Quest for Your Career: Which Game Job Is Right for You?

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239923_1568Do you want to work in the video game industry, but you aren’t sure which jobs are out there? Do you wonder which game job would be the best fit for your unique interests and personality?

Or maybe you know what you want to do – but you don’t know how to get started?

The Quest for Your Career series can help. Each week, we’ll focus on one of nearly 30 jobs in the video game industry across several job families including art, design, programming, testing, production, and more. Each interview features an experienced industry veteran who tells all about what the job is, what it takes, and how you can start preparing right now.


More interviews will be added to this list as they’re published, so check back often to read the latest interviews.

Find game schools near you

Design Careers

Game Designers can hold the high-level vision for the game, but they also craft the game levels, design the in-game interactions, tune the game worlds, and write documentation to communicate the game plan to the team.

Production Careers

A game’s production team guides and focuses the game team, manages the schedule and deliverables, keeps the project moving forward smoothly, and can shepherd the overall vision for the game.

Writing Careers

Writing careers in the game industry can be on a game team as the writer of the history, characters, and dialog. Or they can be writing about video games as a blogger or journalist.

Art Careers

There are many art careers in the game industry, from designing the initial art style; to creating the landscapes and architecture of the game world; to modeling and animating the characters; to designing the user interface and in-game HUD, and more.

Programming Careers

Game Programmers write the source code that brings the game’s design, art, and audio to life. Whether they’re building the game play, the user interaction, or creating the game engine itself, programmers are always in demand.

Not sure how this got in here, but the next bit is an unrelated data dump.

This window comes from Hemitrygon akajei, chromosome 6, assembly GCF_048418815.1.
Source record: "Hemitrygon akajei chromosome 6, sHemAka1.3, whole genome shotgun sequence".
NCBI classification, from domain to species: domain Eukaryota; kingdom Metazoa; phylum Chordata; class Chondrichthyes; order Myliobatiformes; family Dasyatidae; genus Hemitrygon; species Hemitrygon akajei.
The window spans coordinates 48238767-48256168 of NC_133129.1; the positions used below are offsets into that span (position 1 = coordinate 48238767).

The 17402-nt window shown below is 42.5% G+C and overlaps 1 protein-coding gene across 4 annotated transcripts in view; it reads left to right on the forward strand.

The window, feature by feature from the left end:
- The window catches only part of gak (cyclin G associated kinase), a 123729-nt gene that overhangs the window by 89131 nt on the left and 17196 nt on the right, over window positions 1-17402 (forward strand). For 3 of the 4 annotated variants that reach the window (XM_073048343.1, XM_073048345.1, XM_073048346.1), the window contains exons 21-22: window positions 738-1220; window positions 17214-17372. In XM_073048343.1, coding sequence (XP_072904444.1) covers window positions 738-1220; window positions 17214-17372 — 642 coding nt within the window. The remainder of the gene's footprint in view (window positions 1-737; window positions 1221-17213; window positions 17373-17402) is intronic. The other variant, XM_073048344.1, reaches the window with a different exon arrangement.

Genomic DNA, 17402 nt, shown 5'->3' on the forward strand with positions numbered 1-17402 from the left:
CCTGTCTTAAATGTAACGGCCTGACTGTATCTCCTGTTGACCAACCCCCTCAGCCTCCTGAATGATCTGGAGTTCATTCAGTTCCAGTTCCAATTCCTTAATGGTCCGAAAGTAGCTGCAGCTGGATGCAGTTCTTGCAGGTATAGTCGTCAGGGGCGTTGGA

Audio Careers

The quality of a game’s music and audio effects can be the difference between a “meh” gaming experience, and a game that takes true immersion to a higher level.

Game Tester (QA) Careers

The unsung heroes of the game industry, testers make sure the game is not only fun – but also fast, stable, and bug-free. They’re the checks and balances of the game team, ensuring that your gaming experience is top-notch.

  • QA Tester – with Bill Schneider
  • Software Development Engineer in Test (SDET)
Game Recruiter Careers

Games don’t get made without a team. Recruiters search far and wide for the best candidates, and help hiring managers make strong staffing decisions that result in winning game teams.

If you work in the game industry and would like to contribute an interview for this series, please get in touch!

Read my new book!

Making games for a living is an incredibly rewarding career, but it’s hard to break in unless you have insider knowledge. This book levels the playing field.

READ: Start Your Video Game Career

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5 comments on “Quest for Your Career: Which Game Job Is Right for You?
  1. George Paraskevopoulos says:

    You should add Sound Programmer in the Programming Careers Section. And Physics Programmer also.

    • Jason W. Bay says:

      Sound Programmer and Physics Programmer are not normal jobs in the game industry. Usually any sound-specific programming is done by a generalist programmer, and game studios don’t generally have a dedicated physics programmer because most game engines use licensed physics engines these days.

  2. Derek says:

    I’m interested in both game programming and general game design, my talents lying mostly with programming. Do game programmers often get much input in the game design outside of simply how the game functions? I assume this would largely depend on the size of the team. But I’m just wondering if it’s likely I’ll get to participate in both areas.
    (Sorry if my question is a little vague :P)
    Thanks in advance for answering, if you can.

    • Jason W. Bay says:

      You’re right that it depends on the size of the team. If you want to have a lot of input as a programmer, try working with a smaller team (like 4 to 20 people). However, programmers could have a lot of input on the design of bigger games, if they’re gameplay programmers. For example, if you’re the combat programmer on a fighting game, you may have a lot of control over the fine-tuning and overall “feel” of the combat, even if it’s a large team. Some of the best designers I know started out as programmers.

    • Jason W. Bay says:

      BTW, I answered your question in more depth on this week’s podcast. Listen here: Do video game programmers get to contribute to the game design?

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